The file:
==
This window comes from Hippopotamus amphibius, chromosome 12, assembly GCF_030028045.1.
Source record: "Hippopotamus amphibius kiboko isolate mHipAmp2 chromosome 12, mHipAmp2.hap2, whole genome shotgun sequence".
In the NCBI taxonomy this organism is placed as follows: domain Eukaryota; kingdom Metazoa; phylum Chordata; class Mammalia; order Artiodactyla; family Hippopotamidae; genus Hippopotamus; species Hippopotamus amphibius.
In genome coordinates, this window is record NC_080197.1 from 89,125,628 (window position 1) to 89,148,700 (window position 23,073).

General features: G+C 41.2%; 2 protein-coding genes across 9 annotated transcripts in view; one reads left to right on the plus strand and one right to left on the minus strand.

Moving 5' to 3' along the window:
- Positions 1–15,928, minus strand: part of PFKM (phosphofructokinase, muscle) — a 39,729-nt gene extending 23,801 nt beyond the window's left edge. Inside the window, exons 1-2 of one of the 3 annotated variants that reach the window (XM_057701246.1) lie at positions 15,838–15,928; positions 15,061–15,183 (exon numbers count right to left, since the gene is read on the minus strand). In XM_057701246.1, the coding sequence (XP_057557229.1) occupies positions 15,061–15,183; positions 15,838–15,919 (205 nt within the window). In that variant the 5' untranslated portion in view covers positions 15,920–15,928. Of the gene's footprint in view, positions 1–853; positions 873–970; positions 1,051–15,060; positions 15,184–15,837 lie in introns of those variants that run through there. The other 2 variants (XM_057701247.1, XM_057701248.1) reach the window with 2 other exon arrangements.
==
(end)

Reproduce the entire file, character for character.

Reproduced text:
This window comes from Hippopotamus amphibius, chromosome 12, assembly GCF_030028045.1.
Source record: "Hippopotamus amphibius kiboko isolate mHipAmp2 chromosome 12, mHipAmp2.hap2, whole genome shotgun sequence".
In the NCBI taxonomy this organism is placed as follows: domain Eukaryota; kingdom Metazoa; phylum Chordata; class Mammalia; order Artiodactyla; family Hippopotamidae; genus Hippopotamus; species Hippopotamus amphibius.
In genome coordinates, this window is record NC_080197.1 from 89,125,628 (window position 1) to 89,148,700 (window position 23,073).

General features: G+C 41.2%; 2 protein-coding genes across 9 annotated transcripts in view; one reads left to right on the plus strand and one right to left on the minus strand.

Moving 5' to 3' along the window:
- Positions 1–15,928, minus strand: part of PFKM (phosphofructokinase, muscle) — a 39,729-nt gene extending 23,801 nt beyond the window's left edge. Inside the window, exons 1-2 of one of the 3 annotated variants that reach the window (XM_057701246.1) lie at positions 15,838–15,928; positions 15,061–15,183 (exon numbers count right to left, since the gene is read on the minus strand). In XM_057701246.1, the coding sequence (XP_057557229.1) occupies positions 15,061–15,183; positions 15,838–15,919 (205 nt within the window). In that variant the 5' untranslated portion in view covers positions 15,920–15,928. Of the gene's footprint in view, positions 1–853; positions 873–970; positions 1,051–15,060; positions 15,184–15,837 lie in introns of those variants that run through there. The other 2 variants (XM_057701247.1, XM_057701248.1) reach the window with 2 other exon arrangements.